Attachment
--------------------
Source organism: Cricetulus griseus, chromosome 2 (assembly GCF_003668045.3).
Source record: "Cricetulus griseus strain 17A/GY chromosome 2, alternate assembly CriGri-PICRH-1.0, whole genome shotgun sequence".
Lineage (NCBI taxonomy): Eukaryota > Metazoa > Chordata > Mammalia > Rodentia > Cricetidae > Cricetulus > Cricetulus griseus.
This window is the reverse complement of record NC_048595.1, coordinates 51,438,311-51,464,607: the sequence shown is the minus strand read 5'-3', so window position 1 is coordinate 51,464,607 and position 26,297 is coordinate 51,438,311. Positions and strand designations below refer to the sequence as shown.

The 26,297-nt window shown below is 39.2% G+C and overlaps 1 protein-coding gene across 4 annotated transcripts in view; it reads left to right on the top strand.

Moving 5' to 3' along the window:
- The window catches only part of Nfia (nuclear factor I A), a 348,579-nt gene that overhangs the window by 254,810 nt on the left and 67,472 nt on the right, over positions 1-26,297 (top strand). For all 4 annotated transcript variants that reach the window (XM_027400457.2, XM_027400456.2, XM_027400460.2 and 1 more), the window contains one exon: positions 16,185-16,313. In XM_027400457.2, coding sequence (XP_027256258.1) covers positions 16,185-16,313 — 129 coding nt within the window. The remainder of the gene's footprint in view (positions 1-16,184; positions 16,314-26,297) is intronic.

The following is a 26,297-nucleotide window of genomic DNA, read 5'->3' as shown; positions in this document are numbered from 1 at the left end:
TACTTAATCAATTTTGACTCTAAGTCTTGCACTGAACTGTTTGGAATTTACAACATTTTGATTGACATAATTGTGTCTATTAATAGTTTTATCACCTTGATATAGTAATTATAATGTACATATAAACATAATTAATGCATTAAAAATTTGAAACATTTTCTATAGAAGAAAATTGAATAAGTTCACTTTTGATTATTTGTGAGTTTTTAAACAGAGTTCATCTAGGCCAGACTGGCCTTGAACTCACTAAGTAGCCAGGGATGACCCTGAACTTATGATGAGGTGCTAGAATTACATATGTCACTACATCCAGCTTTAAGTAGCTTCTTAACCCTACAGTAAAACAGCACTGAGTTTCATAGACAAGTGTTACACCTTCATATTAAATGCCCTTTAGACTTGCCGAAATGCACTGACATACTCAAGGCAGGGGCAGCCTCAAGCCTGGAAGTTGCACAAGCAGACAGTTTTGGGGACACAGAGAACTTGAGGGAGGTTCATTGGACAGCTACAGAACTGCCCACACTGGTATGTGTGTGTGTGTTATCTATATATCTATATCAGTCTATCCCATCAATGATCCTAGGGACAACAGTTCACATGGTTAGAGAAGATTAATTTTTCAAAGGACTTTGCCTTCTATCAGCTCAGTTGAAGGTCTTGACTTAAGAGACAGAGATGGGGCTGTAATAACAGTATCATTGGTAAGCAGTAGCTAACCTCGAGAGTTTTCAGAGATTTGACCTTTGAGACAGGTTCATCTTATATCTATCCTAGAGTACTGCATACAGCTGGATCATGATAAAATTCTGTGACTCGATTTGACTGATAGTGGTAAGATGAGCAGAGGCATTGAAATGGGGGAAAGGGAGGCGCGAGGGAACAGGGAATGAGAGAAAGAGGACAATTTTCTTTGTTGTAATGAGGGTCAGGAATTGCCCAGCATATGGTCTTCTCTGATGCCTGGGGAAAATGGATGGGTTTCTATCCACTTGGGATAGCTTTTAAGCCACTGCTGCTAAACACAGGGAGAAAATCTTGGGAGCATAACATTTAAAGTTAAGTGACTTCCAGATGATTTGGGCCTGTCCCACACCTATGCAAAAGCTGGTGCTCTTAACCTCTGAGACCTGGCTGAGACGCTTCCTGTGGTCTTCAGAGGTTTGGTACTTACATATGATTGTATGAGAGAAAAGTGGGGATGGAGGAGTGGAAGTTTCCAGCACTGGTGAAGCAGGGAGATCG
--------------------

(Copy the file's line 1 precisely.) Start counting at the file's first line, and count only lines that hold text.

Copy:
Source organism: Cricetulus griseus, chromosome 2 (assembly GCF_003668045.3).